|“||The most successful method for securing an ICS is to gather industry recommended practices and engage in a proactive, collaborative effort between management, the controls engineer and operator, the IT organization, and a trusted automation advisor.||”|
This document provides guidance for establishing secure industrial control systems (ICS). These ICS, which include supervisory control and data acquisition (SCADA) systems, distributed control systems (DCS), and other control system configurations such as programmable logic controllers (PLC), are often found in the industrial control sectors. ICS are typically used in industries such as electric, water and wastewater, oil and natural gas, transportation, chemical, pharmaceutical, pulp and paper, food and beverage, and discrete manufacturing (e.g., automotive, aerospace, and durable goods.)
These control systems are vital to the operation of the U.S. critical infrastructures that are often highly interconnected and mutually dependent systems. Approximately 90% of the U.S. critical infrastructures are privately owned and operated. Federal agencies also operate many of the ICS mentioned above; other examples include air traffic control and materials handling (e.g., U.S. Postal Service mail handling.)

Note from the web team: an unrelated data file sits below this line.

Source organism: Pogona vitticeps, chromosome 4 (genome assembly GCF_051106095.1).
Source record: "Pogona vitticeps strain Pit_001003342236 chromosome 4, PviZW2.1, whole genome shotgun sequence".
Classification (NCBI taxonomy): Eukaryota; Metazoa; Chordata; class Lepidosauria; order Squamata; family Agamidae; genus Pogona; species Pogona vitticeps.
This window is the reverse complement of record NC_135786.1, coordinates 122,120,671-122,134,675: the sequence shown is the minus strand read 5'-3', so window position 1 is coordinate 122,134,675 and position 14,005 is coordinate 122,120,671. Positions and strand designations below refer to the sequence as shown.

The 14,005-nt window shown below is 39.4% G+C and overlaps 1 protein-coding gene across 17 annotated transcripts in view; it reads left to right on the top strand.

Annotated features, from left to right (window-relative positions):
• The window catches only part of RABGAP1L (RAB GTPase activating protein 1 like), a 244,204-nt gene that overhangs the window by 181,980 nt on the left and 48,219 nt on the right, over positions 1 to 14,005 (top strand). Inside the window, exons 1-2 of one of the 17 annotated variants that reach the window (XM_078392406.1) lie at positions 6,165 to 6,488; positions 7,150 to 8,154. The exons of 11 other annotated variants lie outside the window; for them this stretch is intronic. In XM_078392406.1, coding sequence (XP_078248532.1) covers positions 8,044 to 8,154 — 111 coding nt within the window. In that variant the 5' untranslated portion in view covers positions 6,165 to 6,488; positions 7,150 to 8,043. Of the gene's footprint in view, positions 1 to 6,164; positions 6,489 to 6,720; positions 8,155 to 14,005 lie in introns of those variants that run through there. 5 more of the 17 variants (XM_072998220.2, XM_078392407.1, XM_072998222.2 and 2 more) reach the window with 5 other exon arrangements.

This document provides an overview of these ICS and typical system topologies, identifies typical threats and vulnerabilities to these systems, and provides recommended security countermeasures to mitigate the associated risks.
Possible incidents an ICS may face include the following:
- Blocked or delayed flow of information through ICS networks, which could disrupt ICS operation.
- Unauthorized changes to instructions, commands, or alarm thresholds, which could damage, disable, or shut down equipment, create environmental impacts, and/or endanger human life.
- Inaccurate information sent to system operators, either to disguise unauthorized changes, or to cause the operators to initiate inappropriate actions, which could have various negative effects.
- ICS software or configuration settings modified, or ICS software infected with malware, which could have various negative effects.
- Interference with the operation of equipment protection systems, which could endanger costly and difficult-to-replace equipment.
- Interference with the operation of safety systems, which could endanger human life.
- ↑ Id. at 5.